WESTON — Miami Heat guard Dwyane Wade and his Wade’s World Foundation joined a swanky Florida Memorial University gala Friday to help raise scholarship funds for students at the historically black university. “I thought I do color, but I saw a couple of outfits out there,” said Wade, who donned a crisp periwinkle suit and white oxfords with multicolored trim.
But besides the glitz and glamour of the event, held at Weston’s Bonaventure Resort & Spa, this was a party with a purpose. “Every dollar raised through this evening will go to support our students’ success,” said Roslyn Artis, the university’s interim president.
Wade, who arrived at a press conference fashionably late, spoke humbly and softly about the importance of supporting needy students and of men supporting their families.
“Any time you get an opportunity to have kids excited about education, we just make sure we support that, and support them while they’re excited to learn,” Wade said.
Wade’s 10-year-old organization caters to at-risk communities in Chicago, Milwaukee and the South Florida area through educational, health and family service programs, according to the Wade’s World Web site.
“Dwyane Wade’s participation here tonight signals a commitment to our young men, to our young people,” Artis said. “He is certainly a role model on the court and off the court.”
Wade, who is divorced from the mother of his two sons, spoke of the importance of fathers’ being involved in their children’s lives, regardless of the circumstances.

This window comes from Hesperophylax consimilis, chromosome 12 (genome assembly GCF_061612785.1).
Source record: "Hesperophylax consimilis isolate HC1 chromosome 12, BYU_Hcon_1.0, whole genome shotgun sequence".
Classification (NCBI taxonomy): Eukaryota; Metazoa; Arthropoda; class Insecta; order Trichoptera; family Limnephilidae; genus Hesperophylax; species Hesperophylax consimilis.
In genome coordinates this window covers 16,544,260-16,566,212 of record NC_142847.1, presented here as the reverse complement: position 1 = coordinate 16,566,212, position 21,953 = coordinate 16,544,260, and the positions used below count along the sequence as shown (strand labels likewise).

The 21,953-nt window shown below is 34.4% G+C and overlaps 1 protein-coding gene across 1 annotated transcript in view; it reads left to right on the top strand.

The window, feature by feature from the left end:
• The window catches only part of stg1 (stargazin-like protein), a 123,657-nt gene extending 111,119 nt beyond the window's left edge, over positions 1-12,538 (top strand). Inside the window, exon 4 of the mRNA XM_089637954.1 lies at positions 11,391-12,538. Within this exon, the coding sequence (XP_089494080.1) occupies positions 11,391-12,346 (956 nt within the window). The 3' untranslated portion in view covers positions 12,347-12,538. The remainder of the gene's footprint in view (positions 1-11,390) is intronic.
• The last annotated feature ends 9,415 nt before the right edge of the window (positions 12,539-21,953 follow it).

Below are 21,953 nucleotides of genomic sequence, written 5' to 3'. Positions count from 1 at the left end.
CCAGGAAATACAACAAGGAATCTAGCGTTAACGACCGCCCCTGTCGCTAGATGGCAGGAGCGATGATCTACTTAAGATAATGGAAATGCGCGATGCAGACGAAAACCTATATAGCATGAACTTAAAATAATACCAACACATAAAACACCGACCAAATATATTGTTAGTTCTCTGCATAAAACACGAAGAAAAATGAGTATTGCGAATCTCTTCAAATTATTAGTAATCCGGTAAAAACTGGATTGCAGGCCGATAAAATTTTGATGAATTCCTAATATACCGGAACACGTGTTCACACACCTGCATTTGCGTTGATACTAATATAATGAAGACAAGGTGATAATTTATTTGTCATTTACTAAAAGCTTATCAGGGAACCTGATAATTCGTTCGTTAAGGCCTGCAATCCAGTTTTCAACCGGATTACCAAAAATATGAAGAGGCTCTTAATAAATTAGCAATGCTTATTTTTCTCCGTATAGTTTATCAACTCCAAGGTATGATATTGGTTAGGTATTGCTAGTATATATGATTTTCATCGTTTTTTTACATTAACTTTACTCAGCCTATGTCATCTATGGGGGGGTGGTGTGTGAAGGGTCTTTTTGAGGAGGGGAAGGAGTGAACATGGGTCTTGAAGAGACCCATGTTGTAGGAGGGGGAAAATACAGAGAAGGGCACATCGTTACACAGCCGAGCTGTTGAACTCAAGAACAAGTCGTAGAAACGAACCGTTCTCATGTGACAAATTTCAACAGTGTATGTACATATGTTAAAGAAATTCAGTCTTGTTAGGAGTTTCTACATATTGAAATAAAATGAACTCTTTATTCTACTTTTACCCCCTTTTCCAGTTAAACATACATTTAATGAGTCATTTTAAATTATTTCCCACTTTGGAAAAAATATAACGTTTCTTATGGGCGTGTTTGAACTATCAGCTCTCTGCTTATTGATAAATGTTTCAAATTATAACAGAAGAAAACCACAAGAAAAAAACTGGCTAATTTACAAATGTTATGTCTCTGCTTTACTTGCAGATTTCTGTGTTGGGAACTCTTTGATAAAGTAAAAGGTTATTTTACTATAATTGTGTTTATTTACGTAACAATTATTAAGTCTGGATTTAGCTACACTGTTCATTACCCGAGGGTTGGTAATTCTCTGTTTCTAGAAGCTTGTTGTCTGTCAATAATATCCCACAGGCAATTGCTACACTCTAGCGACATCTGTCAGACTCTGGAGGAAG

“I’m a firm advocate that men should step up to the plate and be men and raise their family, no matter what the situation is,” he told reporters.
After the press conference, Wade was escorted to an elegant cocktail reception, where a line formed immediately to take photos with Wade and Artis. But not everyone got his or her photo taken before Wade was swept off again to the banquet hall.
“Dwyane Wade is my hero,” said Charles O. Nyarko, a Miami Heat fan. “I really love seeing him.”
Nyarko, president of Nyarko Architectural Group in Miami, said he wasn’t surprised Wade is supporting Florida Memorial students, because he is engaged in the local community.
“I believe it is very important to help students who are capable but don’t have the means to go to college,” said Nyarko, who also has supported students through several scholarship galas.
Estelle Taylor, president of the Florida Memorial University alumni chapter in Orlando, graduated with a bachelor’s degree in music in 1964. Taylor went on to earn a master’s degree in elementary education at the University of Central Florida in Orlando. She credits her career advances to the foundation she received at Florida Memorial.
“It just gives me joy and great pleasure to give back and offer what I have,” said Taylor, a retired elementary school educator. “You don’t have to be rich, a millionaire, to give back to people but you share what you have, because you have plenty.”